In its uncompromising commitment to telling a bleak and unrelenting story, Still The Enemy Within is a necessary supplement to something like Pride. The strike deserves to be remembered in the latter’s upbeat and uplifting terms of solidarity, sure, but equally what deserves remembering is that there were no happy endings, nothing of what we learned in the Nineties to call emotional closure. (Hoho, the only things that got closure in the Nineties were more of the pits.) There are wider questions here about what counts as history, and whether history must be necessarily cool-headed and objective, not relieved by colour or comedy or complicated by messy, judgement-clouding emotion. But the tangle of story and history surrounding the strike suggests that the event and what it stood for are not “just” history yet. Like Hillsborough in 1989, Brixton in 1985, Toxteth in 1981, the Miners’ Strike is a flashpoint that unforgivingly illuminates its era. That Eighties hot war of government against people still hasn’t cooled.
You may imagine how exceptionally bored I was as a post-industrial Nineties teenager. (I mean, I couldn’t even join a brass band.) Growing up, before I ever knew I wanted to be a historian, I wanted to understand history – both its grand outlines and its bathetic, personal confines in which I knew my community to be stuck. How did we get here, and why? Growing up I felt stymied and stifled by history, and had the consequent compulsion to dig beneath the surface for the story. What are the roots that clutch, what branches grow, out of this stony rubbish? Continue reading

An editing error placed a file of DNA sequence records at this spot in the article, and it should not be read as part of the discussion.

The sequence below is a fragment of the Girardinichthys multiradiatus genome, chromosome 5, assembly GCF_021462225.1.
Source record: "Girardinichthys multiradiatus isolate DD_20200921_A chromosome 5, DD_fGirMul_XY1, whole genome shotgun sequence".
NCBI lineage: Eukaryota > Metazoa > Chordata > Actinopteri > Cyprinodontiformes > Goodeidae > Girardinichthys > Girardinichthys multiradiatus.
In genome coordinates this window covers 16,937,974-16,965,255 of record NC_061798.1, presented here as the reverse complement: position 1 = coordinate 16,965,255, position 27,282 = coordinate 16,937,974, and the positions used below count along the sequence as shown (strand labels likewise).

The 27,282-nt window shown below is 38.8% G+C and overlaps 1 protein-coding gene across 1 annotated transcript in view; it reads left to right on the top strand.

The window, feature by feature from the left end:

An extended version of what I wrote for the New Welsh Review.
From a certain angle of rose-tinted retrospect, Britain in the 1980s is a storyteller’s dream. In the past few decades, British films like Billy Elliott, Brassed Off and The Full Monty have presented the era as one of struggle and defeat for the British working class, with Margaret Thatcher as a grotesque presiding nightmare. Counter-accounts of Thatcher’s rise — notably 2012’s The Iron Lady — have revolved around the victory of the country’s first female Prime Minister over a male-chauvinist political establishment and the macho thuggery of Britain’s trade unions. There has been less cultural coverage of the stories that unfolded in the margins of this grand narrative. Matthew Warchus’s film Pride is distinctive initially for its focus on those at the frequently forgotten intersection of 1980s conflict.